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Photos by Joe Veyera: Capitol Hill Community Council President and All Home program manager Zachary DeWolf said he would bring the perspective of a "pre-parent" to the School Board.
Photos by Joe Veyera: Capitol Hill Community Council President and All Home program manager Zachary DeWolf said he would bring the perspective of a "pre-parent" to the School Board.
Thursday, October 12, 2017 2:54 PM
Tense moments punctuated a forum hosted by the Uptown Alliance on Tuesday night featuring five of the six candidates for Seattle School Board.
  • Why do dogs have wet noses?

  • Why do worms come  out when it rains?
  • Where does garbage go? 
  • School Board approves contract  with district’s next leader
  • Durkan announces $636  million education levy
    Mayor admits levy size will be hard sell to voters
  • Miller Annex Preschool ready for little learners

    Little learners will soon fill two classrooms set to open later this month in the Miller Annex as part of the Seattle Preschool Program.
    “This is truly the standard for excellent, high-quality preschool education spaces,” said Monica Liang-Aguirre, director of early learning for Seattle’s Department of Education and Early Learning (DEEL).

  • Holy Names submits land use application for underground parking garage, new gymnasium on top
    Holy Names Academy principal Elizabeth Swift says the school wants to be a good neighbor, and that means taking steps to address what has been a longtime issue in the neighborhood — parking.
  • Seattle Central College emphasizing equity, social justice
    Seattle Central College began working to create a new Equity and Social Justice emphasis prior to the last presidential election, but college president Sheila Edwards Lange said the political climate — before and after — is evidence for why such an offering is needed.
  • Project on Family Homelessness keeps up support in 2018
    Seattle University’s Project on Family Homelessness has been providing advocacy resources for local partners since 2009, and will continue its work in 2018 through a renewed grant from the Bill & Melinda Gates Foundation.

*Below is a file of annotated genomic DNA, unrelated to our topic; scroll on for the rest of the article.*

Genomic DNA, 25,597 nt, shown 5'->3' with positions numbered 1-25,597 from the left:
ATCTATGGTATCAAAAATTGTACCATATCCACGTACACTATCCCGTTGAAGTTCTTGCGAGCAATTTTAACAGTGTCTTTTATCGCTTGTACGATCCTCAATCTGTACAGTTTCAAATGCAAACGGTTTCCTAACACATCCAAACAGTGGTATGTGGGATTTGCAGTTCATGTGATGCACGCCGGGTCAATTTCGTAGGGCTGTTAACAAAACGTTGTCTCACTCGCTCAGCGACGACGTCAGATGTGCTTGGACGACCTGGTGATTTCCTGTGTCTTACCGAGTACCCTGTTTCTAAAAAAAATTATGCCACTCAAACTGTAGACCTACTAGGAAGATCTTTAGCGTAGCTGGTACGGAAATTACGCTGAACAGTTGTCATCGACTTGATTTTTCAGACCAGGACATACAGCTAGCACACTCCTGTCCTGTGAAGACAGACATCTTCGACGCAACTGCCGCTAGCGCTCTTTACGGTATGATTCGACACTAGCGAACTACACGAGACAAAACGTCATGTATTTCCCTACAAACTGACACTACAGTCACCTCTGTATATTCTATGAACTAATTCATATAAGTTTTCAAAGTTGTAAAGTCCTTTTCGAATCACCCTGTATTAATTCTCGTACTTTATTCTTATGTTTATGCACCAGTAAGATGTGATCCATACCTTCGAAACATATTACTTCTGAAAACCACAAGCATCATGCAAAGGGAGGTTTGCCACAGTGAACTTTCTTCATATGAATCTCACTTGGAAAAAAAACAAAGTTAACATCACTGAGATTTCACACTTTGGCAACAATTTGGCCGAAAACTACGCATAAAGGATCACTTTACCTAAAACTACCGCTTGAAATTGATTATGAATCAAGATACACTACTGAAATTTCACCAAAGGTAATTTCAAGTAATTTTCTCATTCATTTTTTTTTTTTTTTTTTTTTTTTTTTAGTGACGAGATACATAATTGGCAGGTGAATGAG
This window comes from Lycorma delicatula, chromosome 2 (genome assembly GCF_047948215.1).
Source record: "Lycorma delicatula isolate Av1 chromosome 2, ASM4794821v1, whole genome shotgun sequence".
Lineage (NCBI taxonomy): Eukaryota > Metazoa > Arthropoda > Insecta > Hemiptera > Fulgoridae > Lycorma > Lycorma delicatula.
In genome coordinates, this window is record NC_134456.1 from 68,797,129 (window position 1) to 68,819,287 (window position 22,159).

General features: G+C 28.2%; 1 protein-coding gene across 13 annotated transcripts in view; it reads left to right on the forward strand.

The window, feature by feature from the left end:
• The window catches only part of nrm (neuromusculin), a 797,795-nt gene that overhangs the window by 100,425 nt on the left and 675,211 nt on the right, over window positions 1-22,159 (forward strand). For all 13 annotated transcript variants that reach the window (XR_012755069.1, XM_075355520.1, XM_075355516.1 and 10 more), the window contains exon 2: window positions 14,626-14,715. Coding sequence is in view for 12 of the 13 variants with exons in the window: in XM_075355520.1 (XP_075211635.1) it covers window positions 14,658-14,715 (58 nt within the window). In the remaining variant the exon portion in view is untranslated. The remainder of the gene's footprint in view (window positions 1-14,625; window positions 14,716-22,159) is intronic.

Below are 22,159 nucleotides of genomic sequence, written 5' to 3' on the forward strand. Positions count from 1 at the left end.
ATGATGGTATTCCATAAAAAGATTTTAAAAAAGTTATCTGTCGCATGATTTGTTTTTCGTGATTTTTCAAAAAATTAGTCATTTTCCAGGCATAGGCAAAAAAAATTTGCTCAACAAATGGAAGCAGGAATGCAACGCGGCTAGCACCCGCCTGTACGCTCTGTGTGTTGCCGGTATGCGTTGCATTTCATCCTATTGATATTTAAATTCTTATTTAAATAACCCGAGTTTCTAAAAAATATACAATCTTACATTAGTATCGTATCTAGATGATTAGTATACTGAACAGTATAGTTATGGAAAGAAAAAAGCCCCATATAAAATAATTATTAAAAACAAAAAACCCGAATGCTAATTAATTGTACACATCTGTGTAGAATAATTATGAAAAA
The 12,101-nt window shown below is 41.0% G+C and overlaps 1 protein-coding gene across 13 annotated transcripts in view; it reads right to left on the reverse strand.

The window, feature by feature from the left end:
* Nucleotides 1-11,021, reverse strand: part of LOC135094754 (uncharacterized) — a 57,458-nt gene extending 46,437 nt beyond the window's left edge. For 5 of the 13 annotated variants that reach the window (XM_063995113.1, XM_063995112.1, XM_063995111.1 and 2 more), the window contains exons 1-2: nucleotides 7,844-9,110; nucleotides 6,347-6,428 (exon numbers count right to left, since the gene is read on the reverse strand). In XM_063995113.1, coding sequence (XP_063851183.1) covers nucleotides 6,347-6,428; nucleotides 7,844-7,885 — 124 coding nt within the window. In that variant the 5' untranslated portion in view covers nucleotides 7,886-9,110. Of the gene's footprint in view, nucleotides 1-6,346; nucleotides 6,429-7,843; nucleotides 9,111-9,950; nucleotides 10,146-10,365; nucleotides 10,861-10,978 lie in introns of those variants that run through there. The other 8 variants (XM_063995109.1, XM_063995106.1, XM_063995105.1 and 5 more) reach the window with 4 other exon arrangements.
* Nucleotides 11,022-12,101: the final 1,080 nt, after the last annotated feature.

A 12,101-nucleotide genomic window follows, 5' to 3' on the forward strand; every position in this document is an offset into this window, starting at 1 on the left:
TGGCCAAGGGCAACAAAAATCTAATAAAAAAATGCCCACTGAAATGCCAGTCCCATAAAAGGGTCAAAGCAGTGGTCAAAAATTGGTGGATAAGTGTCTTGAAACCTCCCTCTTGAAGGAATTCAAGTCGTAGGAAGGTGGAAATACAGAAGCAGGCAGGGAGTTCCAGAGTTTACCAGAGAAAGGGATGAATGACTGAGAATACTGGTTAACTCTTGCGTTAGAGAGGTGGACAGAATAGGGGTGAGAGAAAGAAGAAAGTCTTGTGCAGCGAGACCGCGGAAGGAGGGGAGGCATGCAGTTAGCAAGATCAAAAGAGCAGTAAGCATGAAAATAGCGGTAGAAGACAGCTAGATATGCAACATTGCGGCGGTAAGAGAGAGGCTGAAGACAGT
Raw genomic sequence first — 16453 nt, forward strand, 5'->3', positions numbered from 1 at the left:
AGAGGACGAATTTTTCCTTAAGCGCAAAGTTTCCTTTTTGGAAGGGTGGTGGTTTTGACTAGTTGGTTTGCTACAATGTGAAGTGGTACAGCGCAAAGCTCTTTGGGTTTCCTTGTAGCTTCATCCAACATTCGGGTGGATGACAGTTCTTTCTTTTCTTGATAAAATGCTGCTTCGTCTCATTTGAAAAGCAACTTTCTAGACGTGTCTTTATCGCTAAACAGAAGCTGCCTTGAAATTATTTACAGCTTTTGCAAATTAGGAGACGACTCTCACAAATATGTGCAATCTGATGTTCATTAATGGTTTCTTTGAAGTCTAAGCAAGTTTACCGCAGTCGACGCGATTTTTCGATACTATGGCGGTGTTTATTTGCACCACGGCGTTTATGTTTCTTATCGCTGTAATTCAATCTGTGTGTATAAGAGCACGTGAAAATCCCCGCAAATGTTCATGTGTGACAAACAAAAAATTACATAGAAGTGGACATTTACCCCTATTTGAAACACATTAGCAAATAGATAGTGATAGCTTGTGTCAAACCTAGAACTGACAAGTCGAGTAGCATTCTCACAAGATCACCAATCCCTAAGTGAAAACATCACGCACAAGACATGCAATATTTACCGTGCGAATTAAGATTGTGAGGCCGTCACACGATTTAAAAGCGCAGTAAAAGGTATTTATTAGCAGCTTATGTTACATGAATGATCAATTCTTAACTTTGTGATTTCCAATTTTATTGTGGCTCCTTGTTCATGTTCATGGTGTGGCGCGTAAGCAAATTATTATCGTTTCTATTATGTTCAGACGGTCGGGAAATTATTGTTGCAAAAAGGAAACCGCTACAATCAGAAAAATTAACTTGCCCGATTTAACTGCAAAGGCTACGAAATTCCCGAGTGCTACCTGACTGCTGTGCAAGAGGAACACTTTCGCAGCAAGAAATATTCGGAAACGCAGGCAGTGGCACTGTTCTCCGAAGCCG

• Seattle U expects to save $9.4 million over life of new bonds
    When it looked like a tax-reform bill slated for passage in Congress was going to do away with tax-exempt private-activity bonds and advanced refunding, Seattle University jumped in and requested another round be issued by the Washington Higher Education Facilities Authority. That action is expected to save the university $9.4 million over the life of the bond.
  • Giving black youth Our Best
    National CARES Mentoring Movement founder Susan Taylor says Seattle’s commitment to improving the futures of black youths is an opportunity to be a model for cities around the country, and she looked to the black men in the audience to do their part.
    “What black boys really need is what black men must give."
  • Seattle U researchers find officer line-of-duty deaths result in more same-day minority shootings in US

    Seattle University professors were part of a team of researchers that published a report in science journal PLOS ONE on Jan. 10, detailing their findings in a study to determine whether social media plays a role in retaliatory violence between police and citizens, specifically focusing on social media messages generated by the Black Lives Matter movement.

  • Seattle U's Center for Science and Innovation design advancing
    An early schematic design for Seattle University’s Center for Science and Innovation received a mostly positive reception from a standing advisory committee on Tuesday night.
  • Capitol Hill International Montessori Academy opening in early 2018

    The International Montessori Academy has plans to open a new school in Capitol Hill in early 2018.
    “We’ve always wanted to be in the heart of the city,” said founder Yimin Chen. “Right now, we have parents driving from Capitol Hill. We have parents coming to the Eastside from all over.”

  • Seattle Central revives student newspaper
    The Capitol Hill Times could soon have more competition in the neighborhood as Seattle Central College is once again reviving its student newspaper.
  • The Northwest School makes $8.6 million property purchase
    The Northwest School in Capitol Hill has secured three properties on Bellevue Avenue for $8.6 million to be used for future campus development.
  • Volunteers form nonprofit to support Seattle World School
    Seattle World School volunteer Joyce Bamberger knows how helpful a PTA can be when it comes to supporting schools with a limited budget. With SWS unable to form its own, she decided to start a fund that has already raised $30,000 to support its teachers and students. 
  • Lowell pathway on track to open this weekend
    The Seattle Department of Transportation is wrapping up final prep work to reopen a popular pathway running through the Lowell Elementary campus this weekend.
  • LIHI receives big help with tiny houses
    Around 100 volunteers were out at the Seattle Vocational Institute on Friday to construct eight tiny homes for people experiencing homelessness around the city.
  • SDOT plans to reopen Lowell pathway in early September
    A year after closing a popular cut-through in the middle of Lowell Elementary due to high numbers of discarded drug needles and homeless camping, SDOT has plans to reopen the pathway next month.
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